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By now, you’ve probably heard about a simple act that many are taking to show others that they are safe: wearing a safety pin. I’m not sure if it started in Australia or was inspired by the #illridewithyou movement in Australia. In any event, it took root in Great Britain after the Brexit vote. People wore empty safety pins after the vote by the UK to leave the European Union to let people who might be targeted with harassment after the vote (especially immigrants) know that the person wearing the pin was safe, was an ally, would stand with the vulnerable person to support them.
After the election of Donald Trump (I’m assuming the Electoral College will actually elect him on December 19), many people – especially women, minorities, immigrants, and members of the lgbt community – felt vulnerable. Not surprising, since the Southern Poverty Law Center has noted as significant spike in acts of “hateful harassment and intimidation” since the election. People who walk through life with privilege (men, whites, etc.) are recognizing that they can leverage this privilege to help create safe space for vulnerable people. The safety pin is a sign of this. I should quickly add that people with less privilege than me are also wearing safety pins.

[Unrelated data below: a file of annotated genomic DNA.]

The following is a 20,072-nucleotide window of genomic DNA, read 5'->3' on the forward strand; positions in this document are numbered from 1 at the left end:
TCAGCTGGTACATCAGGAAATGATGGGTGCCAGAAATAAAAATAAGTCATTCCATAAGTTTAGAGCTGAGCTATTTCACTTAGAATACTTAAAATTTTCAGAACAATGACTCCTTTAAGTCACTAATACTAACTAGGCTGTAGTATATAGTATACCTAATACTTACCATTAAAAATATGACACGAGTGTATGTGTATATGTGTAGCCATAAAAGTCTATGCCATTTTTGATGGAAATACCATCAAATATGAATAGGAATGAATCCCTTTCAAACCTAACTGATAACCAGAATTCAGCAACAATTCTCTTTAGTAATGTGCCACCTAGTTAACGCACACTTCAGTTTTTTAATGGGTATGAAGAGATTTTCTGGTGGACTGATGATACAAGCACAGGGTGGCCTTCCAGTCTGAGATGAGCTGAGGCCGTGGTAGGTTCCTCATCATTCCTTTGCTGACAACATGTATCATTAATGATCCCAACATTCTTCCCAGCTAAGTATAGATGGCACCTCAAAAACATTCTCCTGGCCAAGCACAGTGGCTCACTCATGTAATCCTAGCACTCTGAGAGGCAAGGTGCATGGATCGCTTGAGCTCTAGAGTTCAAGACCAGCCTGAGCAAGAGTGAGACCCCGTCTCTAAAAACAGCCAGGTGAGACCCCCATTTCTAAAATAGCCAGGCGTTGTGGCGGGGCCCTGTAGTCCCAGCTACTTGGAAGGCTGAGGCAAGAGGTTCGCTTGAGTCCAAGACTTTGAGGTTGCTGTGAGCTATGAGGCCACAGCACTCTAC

I was initially jazzed by the idea of wearing the pin. And then I started to read articles and blogs offering some push-back (for instance, this piece written by a white male). As my friend and colleague Sandhya Jha said in a Facebook post, “I have a mild concern that people are drawn to these safety pins as a form of absolution: ‘I’m ok. I’m not THAT kind of white person. I am not to blame.’ I also have a mild concern that it is less about learning the skills to put one’s body on the line for another (and there are skills to practice) than about getting credit for being a good white person for publicly announcing one’s ally status. As my LGBTQ+ activist friends helpfully remind me, I don’t get a cookie for being an ally. That’s just being a decent human being, and that doesn’t warrant brownie points.”
And Sandhya is absolutely right about there being skills to practice. As another blog post point out, those of us who wear the pin need to know what the pin means, know how much risk we’re willing to take, learn how to de-escalate volatile situations, know what you’ll do if de-escalation doesn’t work or if the situation gets violent, and practice. I recommend you read this blog post if, like me, you’re plan to wear a safety pin.
I’ll wear my pin for me as well as for people who I might meet along the way. I’ll wear my pin to remind me of the commitment I make to be a person who will help if needed (and wanted). And, as Sandhya concluded in her post: “[The safety pin] can become a symbol of accountability, that white people see it and acknowledge to each other, ‘we have a lot of work to do to unify our people around a different vision. We have a lot of work to do to protect other people from our people. We have a lot of work to do to create a different way of being white. Let’s make sure to hold each other to that.'”